According to Ira Chernus, via TomGram:
"For starters, it's a direct threat to democracy. The essence of our system is that we, the people, get to choose our values. We don't discover them inscribed in the cosmos. So everything must be open to question, to debate, and therefore to change. In a democracy, there should be no fixed truth except that everyone has the right to offer a new view -- and to change his or her mind. It's a process whose outcome should never be predictable, a process without end. A claim to absolute truth -- any absolute truth -- stops that process...And that's just for starters. Read the whole thing. His conclusion, after such accurate analysis, though, is troublingly imprecise:
...(Because the) political arena is the place where the whole community gathers to work for a better world, it's even more important to insist that politics must be about large-scale change. The politics of moral absolutes sends just the opposite message: Don't worry, whatever small changes are necessary, it's only in order to resist the fundamental crumbling that frightens so many. Nothing really important can ever change.
Many liberals and progressives hear that profoundly conservative (I'd call it 'reactionarily fascistic': ed.) message even when it's hidden beneath all the reasonable arguments about church and state (Wtf is a 'reasonable' argument for breaching the wall? Ed.). That's one big reason they are often so quick to sound a shrill alarm at every sign of faith-based politics. (Fucking A: "BWOOOOOP, BWEEEEEP! General Quarters. God-squad approaching, prepare to repel pirates! Ed.)
They also know how easy it is to go from "there is a fixed truth" to "I have that fixed truth." And they've seen that the fixed truth in question is all too often about personal behaviors that ought to be matters of free choice in a democracy. "
In itself, faith in politics poses no great danger to democracy as long as the debates are really about policies -- and religious values are translated into political values, articulated in ways that can be rationally debated by people who don't share them. The challenge is not to get religion out of politics. It's to get the quest for certitude out of politics.Ay, there's the rub, innit: "The only way to alter that condition is to transform our society so that voters will feel empowered enough to take the risks, and tolerate the freedom that democracy requires."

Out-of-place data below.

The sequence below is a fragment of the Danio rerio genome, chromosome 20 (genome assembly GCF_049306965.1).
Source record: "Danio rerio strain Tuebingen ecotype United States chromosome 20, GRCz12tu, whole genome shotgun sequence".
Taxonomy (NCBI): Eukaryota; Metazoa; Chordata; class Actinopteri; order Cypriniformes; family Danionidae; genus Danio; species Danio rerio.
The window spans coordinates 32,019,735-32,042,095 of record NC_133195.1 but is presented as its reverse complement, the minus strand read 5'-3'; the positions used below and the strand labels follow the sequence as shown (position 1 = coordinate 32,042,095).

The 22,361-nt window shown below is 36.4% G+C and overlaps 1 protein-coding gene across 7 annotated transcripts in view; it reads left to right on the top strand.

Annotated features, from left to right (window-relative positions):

The first step is to ask why that quest seems increasingly central to our politics today. It's not simply because a right-wing cabal wants to impose its religion on us. The cabal exists, but it's not powerful enough to shape the political scene on its own. That power lies with millions of voters across the political spectrum. Candidates talk about faith because they want to win votes.
Voters reward faith talk because they want candidates to offer them symbols of immutable moral order. The root of the problem lies in the underlying insecurities of voters, in a sense of powerlessness that makes change seem so frightening, and control -- especially of others -- so necessary.
The only way to alter that condition is to transform our society so that voters will feel empowered enough to take the risks, and tolerate the freedom that democracy requires. That would be genuine change. It's a political problem with a political solution. Until that solution begins to emerge, there is no way to take the conservative symbolic message of faith talk out of American politics.
Like THAT'S going to fucking happen. Voters tolerate insecurity? When the whole platform of at least one of the two political parties has been to create ever more and more IN-fuckin-security for the past 8 years? To say nothing of the fact that the whole economy depends, top to bottom, on consumer insecurity. That would mean that the fascist fux who want to use, and have spuriously and cynically appropriated, 'faith' as a lever to actually, actively OVERTURN the 'democratic state' would have to change their stripes, and EVERYBODY knows there's NO FUCKING CHANCE of that.
We Are SOOOOOOOOOOOOOOOOO Fucked, friends!